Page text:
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The mission of the park is to provide interpretation of the early territorial history of Camp Floyd, the Stagecoach Inn, Pny Express Trail, and the Fairfield District School.
About the Park
Believing Mormons were rebelling against the laws of the United States, President James Buchanan dispatched 3,500 troops, nearly one-third of the entire U.S. Army, to suppress the rumored rebellion in Utah. No rebellion or war ever took place in Utah. However, the army stayed to monitor the Mormons, explore the western frontier, and provide safety for immigrants moving west to California, Oregon, and Washington.
Camp Floyd, named in honor of Secretary of War John Floyd, was built by the army with the help of local citizens, providing a financial boost to the local economy. At their height, Camp Floyd was the largest military installation in the United States. The population of Camp Floyd and the town of Fairfield grew to 7,000, making it the third largest city in the Utah Territory.
Used as a strategy by both the Northern and Southern States, Camp Floyd and the Utah War were an attempt to divert the nation's attention from the issue of states rights and slavery, to the Mormon problem and polygamy. Buchanan believed that Democrats and Republicans, northerners and southerners, could unite in an attempt to restore order to Utah, and he could thus divert attention from the crisis over slavery and tensions between the north and south. John Floyd, Secretary of War in his Cabinet, also encouraged him, along with other southern Democrats. They saw this as an opportunity to divert northern attention from slavery to polygamy, and to divert union troops to the west. They also saw the potential to deplete the U.S. Treasury of millions of dollars by giving government contracts for the move, to southern businessmen and to turn the west from northern sympathies, by creating support for southern state's rights. The names of those who participated in the Utah campaign, read like a "who's who" in Civil War Generals. Rosters include names like Johnston, Buford, Reynolds, Bee, Heath, Lander, and others.
In 1858, the Army pumped nearly $200,000 into the local economy to build Camp Floyd. Camp followers soon increased the population of Camp Floyd and Fairfield to 7,000, making it the third largest city in the Utah territory. In 1861, tensions between the north and south resulted in civil war. Troops were ordered back East for the emergency, including a "who's who" of would-be Civil War generals such as Johnston, Buford, Reynolds, and Heth. Nearly all the buildings erected by the army were dismantled or demolished before their departure.
Today, the only remnants are the cemetery and the Commissary building. Some $4,000,000 of Army surplus was sold for a few cents on the dollar. Today, all that remains is the Commissary Building, which serves as a Camp Floyd museum, and the cemetery.
Camp Floyd Commissary and Museum
Constructed in 1858 by the soldiers of Johnston's Army, the Commissary Building served as a store of military equipment and provisions. It was sold to the Beardshall Family at auction in 1861, when the army was recalled for the Civil War. The building was relocated to its current site where it was used as the family's home in Fairfield. All other camp buildings were either sold, dismantled or destroyed. Today, the Commissary Building serves as the Camp Floyd museum.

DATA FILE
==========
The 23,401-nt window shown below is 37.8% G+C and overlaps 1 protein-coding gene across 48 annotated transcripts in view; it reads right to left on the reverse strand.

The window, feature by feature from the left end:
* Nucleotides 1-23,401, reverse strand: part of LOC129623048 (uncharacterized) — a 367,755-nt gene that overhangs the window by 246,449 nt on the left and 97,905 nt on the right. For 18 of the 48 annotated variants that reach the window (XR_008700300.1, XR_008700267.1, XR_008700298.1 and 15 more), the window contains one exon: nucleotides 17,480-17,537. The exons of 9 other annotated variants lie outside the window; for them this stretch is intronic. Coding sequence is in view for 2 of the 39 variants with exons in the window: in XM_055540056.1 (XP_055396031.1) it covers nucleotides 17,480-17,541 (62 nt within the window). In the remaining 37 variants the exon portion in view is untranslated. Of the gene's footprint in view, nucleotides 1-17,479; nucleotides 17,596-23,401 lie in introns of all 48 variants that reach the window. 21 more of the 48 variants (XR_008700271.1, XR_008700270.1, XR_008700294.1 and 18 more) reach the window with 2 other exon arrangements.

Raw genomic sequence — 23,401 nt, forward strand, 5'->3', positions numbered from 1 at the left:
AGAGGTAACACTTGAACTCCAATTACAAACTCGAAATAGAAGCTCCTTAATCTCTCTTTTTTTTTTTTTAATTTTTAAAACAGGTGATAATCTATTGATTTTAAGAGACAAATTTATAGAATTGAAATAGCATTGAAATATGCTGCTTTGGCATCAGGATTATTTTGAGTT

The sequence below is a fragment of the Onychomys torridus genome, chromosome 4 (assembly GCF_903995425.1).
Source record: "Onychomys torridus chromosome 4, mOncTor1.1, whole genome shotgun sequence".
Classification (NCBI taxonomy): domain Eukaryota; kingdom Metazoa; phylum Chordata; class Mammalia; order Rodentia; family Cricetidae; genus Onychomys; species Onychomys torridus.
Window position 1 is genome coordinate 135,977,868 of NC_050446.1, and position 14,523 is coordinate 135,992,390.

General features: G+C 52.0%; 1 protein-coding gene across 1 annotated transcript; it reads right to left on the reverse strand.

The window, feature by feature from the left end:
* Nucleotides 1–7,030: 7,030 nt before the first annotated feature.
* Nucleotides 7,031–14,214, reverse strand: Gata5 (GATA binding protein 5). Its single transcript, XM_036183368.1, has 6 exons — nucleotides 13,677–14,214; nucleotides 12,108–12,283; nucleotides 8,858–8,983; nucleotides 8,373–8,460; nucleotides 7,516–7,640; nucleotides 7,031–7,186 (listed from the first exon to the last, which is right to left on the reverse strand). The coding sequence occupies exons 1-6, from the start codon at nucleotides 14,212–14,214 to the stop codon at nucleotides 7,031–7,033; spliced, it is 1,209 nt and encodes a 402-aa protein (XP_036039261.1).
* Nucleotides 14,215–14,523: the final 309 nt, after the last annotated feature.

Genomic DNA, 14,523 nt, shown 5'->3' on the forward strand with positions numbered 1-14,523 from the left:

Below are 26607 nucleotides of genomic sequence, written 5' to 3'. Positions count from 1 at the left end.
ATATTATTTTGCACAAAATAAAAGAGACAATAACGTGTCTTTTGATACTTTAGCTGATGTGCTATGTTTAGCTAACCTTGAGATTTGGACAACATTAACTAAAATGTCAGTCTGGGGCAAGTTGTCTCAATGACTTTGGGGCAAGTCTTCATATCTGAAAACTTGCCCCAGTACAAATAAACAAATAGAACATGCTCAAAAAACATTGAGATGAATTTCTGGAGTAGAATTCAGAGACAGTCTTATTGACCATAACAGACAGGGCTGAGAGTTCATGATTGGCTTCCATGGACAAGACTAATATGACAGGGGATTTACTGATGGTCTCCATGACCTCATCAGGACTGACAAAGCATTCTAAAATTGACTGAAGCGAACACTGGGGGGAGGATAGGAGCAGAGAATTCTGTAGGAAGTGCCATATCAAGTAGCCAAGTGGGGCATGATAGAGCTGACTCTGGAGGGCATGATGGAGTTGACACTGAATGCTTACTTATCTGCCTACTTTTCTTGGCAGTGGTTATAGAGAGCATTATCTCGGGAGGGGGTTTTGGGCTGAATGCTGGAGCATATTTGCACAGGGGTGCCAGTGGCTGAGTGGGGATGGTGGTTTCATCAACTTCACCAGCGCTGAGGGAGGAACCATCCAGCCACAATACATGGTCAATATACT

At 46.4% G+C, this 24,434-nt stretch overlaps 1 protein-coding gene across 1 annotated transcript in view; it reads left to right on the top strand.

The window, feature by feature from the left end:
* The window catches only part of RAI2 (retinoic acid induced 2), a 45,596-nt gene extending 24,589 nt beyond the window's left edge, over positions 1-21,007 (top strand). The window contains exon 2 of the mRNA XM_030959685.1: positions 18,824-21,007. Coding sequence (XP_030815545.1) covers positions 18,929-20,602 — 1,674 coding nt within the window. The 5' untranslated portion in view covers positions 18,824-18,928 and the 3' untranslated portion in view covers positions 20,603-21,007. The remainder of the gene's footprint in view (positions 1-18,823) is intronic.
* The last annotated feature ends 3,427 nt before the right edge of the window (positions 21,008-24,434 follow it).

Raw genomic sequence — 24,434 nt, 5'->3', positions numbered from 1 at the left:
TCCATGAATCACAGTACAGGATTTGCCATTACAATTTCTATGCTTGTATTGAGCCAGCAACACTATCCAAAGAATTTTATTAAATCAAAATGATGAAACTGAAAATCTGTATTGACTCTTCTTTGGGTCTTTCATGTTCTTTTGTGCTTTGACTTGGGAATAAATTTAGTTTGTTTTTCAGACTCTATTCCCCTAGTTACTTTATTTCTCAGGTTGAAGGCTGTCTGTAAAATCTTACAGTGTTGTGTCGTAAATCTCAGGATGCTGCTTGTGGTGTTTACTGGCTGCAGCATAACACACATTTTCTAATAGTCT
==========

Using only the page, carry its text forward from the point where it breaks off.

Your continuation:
Across the street from the Camp Floyd Commissary is the fine Stagecoach Inn, a two-story adobe and frame hotel built by John Carson in 1858. Stagecoach Inn was the first stop south of Salt Lake City on the Overland Stage Route and also a stop on the Historic Pony Express Route. Because of its proximity to old Camp Floyd, the clientele naturally included large numbers of armed personnel. It was one of the few respectable establishments in this frontier town. Seventeen saloons and other entertainment locations catered to the needs of a military population. The inn was restored from shambles in June 1959. It contains furnishings of the period, indicating the hospitality of the inn - not elegant, but comfortable.
The Fairfield District School was constructed in 1898 with federal funds received when Utah became a state in 1896. Designed by architect Richard Watkins, who also designed Peteetneet Elementary School in Payson and Maeser Elementary in Provo; the school is notable for the two-color brick masonry. The building closed in 1937, when students were bused to Lehi. The Fairfield District Schoolhouse is fully restored and available for school groups to enjoy an authentic one-room schoolhouse experience. Groups may rent the historic building for meetings and other gatherings.
Camp Floyd Cemetary
The Camp Floyd cemetery is one of two physical sites to provide evidence of the existence of the U.S. Army's largest encampment between the Mexican and Civil Wars. The cemetery was established in 1858 and abandoned three years later as the troops stationed at Camp Floyd returned to fight in the Civil War. A monument was dedicated by the War Department in 1913. The American Legion installed the metal fence and placed the granite markers in 1960. However, the actual number, location and identities of soldiers buried in the cemetery is unknown as no burial records have been found and all surface evidence of grave locations were destroyed before restoration efforts could commence.
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